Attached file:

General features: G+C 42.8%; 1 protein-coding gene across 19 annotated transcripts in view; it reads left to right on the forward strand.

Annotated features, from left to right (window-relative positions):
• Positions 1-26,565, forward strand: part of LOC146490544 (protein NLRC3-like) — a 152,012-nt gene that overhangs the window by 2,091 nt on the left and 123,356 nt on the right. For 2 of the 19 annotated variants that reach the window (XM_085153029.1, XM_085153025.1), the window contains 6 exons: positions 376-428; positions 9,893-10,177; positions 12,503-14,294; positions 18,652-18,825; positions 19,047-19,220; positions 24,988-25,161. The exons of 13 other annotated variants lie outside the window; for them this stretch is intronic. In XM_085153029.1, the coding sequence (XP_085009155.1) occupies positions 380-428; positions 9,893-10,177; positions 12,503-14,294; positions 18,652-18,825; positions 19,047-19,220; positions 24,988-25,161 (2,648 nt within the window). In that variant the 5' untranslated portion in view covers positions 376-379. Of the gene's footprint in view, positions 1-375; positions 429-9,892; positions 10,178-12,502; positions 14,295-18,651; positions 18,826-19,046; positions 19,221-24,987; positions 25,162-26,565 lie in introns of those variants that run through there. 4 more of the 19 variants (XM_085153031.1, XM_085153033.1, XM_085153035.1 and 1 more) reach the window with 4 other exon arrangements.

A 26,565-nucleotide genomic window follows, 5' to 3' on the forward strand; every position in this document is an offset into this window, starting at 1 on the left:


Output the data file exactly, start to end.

General features: G+C 42.8%; 1 protein-coding gene across 19 annotated transcripts in view; it reads left to right on the forward strand.

Annotated features, from left to right (window-relative positions):
• Positions 1-26,565, forward strand: part of LOC146490544 (protein NLRC3-like) — a 152,012-nt gene that overhangs the window by 2,091 nt on the left and 123,356 nt on the right. For 2 of the 19 annotated variants that reach the window (XM_085153029.1, XM_085153025.1), the window contains 6 exons: positions 376-428; positions 9,893-10,177; positions 12,503-14,294; positions 18,652-18,825; positions 19,047-19,220; positions 24,988-25,161. The exons of 13 other annotated variants lie outside the window; for them this stretch is intronic. In XM_085153029.1, the coding sequence (XP_085009155.1) occupies positions 380-428; positions 9,893-10,177; positions 12,503-14,294; positions 18,652-18,825; positions 19,047-19,220; positions 24,988-25,161 (2,648 nt within the window). In that variant the 5' untranslated portion in view covers positions 376-379. Of the gene's footprint in view, positions 1-375; positions 429-9,892; positions 10,178-12,502; positions 14,295-18,651; positions 18,826-19,046; positions 19,221-24,987; positions 25,162-26,565 lie in introns of those variants that run through there. 4 more of the 19 variants (XM_085153031.1, XM_085153033.1, XM_085153035.1 and 1 more) reach the window with 4 other exon arrangements.

A 26,565-nucleotide genomic window follows, 5' to 3' on the forward strand; every position in this document is an offset into this window, starting at 1 on the left: